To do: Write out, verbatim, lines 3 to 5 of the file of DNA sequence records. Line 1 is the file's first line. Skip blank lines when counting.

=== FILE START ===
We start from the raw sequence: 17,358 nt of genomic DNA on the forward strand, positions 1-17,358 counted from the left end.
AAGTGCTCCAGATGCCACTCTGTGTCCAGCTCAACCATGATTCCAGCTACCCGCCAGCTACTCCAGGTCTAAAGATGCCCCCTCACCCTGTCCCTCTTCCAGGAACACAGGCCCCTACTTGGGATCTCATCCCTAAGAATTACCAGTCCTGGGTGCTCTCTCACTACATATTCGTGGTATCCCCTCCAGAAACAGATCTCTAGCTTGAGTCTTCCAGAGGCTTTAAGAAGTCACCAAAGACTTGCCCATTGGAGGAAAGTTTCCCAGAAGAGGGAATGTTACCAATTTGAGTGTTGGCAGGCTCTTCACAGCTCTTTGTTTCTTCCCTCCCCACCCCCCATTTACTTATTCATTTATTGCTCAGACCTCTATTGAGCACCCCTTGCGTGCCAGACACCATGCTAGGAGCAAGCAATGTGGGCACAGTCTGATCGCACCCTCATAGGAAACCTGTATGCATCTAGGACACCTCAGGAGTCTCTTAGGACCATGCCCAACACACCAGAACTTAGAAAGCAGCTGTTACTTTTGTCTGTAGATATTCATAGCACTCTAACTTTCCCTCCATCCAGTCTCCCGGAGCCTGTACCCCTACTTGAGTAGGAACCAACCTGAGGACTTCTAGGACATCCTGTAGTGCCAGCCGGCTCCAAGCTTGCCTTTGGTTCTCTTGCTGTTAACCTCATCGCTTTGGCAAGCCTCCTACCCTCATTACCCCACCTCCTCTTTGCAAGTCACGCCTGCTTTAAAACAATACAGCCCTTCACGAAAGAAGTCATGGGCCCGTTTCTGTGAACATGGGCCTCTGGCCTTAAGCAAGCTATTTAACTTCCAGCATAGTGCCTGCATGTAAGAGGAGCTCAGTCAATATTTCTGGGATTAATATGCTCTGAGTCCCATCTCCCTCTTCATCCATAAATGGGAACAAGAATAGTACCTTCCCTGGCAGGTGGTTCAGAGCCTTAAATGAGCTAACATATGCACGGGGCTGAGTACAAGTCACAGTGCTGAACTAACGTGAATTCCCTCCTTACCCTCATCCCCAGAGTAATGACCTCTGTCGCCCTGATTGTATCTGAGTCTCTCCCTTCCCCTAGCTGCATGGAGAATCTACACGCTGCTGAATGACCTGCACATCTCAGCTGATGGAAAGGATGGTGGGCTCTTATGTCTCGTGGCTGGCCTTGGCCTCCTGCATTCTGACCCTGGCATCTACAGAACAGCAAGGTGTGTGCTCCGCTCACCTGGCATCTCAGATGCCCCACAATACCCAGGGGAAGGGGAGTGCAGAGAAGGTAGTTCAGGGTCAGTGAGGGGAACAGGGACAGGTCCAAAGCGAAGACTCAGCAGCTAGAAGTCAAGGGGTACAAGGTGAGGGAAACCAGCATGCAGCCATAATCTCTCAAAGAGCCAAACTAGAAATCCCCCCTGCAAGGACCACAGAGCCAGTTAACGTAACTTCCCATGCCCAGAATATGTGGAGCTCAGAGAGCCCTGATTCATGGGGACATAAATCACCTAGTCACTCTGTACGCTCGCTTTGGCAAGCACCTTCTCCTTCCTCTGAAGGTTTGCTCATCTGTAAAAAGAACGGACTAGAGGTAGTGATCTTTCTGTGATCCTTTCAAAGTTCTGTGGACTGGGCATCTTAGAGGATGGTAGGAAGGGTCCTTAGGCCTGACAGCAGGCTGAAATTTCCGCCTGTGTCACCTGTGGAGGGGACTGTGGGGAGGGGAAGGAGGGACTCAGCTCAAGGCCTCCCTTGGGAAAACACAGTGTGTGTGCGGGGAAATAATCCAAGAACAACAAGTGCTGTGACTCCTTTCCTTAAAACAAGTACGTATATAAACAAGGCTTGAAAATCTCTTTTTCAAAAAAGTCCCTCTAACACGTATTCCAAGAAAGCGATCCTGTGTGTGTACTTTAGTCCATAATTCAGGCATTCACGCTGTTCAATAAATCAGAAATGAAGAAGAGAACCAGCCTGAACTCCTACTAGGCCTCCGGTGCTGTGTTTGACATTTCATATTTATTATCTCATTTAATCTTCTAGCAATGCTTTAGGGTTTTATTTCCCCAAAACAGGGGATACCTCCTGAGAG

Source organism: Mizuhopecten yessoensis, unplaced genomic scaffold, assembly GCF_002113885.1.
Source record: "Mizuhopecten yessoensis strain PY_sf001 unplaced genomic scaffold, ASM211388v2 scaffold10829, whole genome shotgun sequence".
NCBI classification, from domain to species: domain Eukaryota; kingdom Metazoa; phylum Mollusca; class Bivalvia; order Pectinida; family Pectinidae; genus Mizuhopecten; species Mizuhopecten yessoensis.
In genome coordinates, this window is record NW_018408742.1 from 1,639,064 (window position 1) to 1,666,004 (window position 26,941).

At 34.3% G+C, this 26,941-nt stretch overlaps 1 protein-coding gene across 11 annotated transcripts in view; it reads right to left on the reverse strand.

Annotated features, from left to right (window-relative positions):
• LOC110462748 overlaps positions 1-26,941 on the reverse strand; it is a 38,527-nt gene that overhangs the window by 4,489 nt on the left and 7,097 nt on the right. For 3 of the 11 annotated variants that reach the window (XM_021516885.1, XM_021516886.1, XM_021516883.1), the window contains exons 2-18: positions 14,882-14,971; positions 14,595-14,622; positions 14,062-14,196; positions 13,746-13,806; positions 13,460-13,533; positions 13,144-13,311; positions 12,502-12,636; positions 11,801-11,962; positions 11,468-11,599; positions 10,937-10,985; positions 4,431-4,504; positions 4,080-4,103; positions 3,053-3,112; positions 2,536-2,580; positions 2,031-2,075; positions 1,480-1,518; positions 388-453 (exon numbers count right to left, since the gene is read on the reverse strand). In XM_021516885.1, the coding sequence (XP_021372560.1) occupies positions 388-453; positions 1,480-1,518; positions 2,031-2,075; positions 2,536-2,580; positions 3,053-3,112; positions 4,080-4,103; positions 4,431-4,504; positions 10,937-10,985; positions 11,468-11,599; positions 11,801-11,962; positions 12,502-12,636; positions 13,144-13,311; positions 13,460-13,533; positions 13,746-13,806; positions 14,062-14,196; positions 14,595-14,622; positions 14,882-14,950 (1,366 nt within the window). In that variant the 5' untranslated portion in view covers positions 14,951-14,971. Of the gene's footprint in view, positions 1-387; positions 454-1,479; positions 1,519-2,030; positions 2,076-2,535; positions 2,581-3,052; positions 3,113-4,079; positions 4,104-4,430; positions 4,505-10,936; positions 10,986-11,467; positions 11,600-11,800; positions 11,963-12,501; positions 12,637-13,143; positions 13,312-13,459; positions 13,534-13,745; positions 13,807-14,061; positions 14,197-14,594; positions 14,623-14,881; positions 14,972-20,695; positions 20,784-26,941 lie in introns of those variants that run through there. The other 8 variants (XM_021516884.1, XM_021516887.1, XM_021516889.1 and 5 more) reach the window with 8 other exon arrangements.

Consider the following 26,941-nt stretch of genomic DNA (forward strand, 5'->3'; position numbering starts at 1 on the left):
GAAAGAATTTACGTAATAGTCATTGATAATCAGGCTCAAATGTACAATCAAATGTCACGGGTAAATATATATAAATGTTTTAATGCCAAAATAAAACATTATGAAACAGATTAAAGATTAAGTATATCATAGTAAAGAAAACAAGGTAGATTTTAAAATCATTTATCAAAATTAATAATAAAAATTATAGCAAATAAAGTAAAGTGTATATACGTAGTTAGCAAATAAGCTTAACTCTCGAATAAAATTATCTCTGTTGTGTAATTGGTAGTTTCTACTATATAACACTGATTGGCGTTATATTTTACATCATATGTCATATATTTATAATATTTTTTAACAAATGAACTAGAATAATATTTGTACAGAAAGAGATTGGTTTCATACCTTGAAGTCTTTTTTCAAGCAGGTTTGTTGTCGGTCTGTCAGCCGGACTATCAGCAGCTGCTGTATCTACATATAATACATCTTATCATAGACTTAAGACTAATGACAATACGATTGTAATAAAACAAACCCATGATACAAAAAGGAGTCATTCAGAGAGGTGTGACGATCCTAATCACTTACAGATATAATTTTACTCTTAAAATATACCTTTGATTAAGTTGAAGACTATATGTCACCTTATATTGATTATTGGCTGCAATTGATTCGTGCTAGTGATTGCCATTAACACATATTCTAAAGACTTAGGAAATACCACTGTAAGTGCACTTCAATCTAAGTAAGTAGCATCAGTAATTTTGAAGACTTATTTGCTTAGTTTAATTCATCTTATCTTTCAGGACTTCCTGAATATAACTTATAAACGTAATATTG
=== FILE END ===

Source organism: Mizuhopecten yessoensis, unplaced genomic scaffold, assembly GCF_002113885.1.
Source record: "Mizuhopecten yessoensis strain PY_sf001 unplaced genomic scaffold, ASM211388v2 scaffold10829, whole genome shotgun sequence".
NCBI classification, from domain to species: domain Eukaryota; kingdom Metazoa; phylum Mollusca; class Bivalvia; order Pectinida; family Pectinidae; genus Mizuhopecten; species Mizuhopecten yessoensis.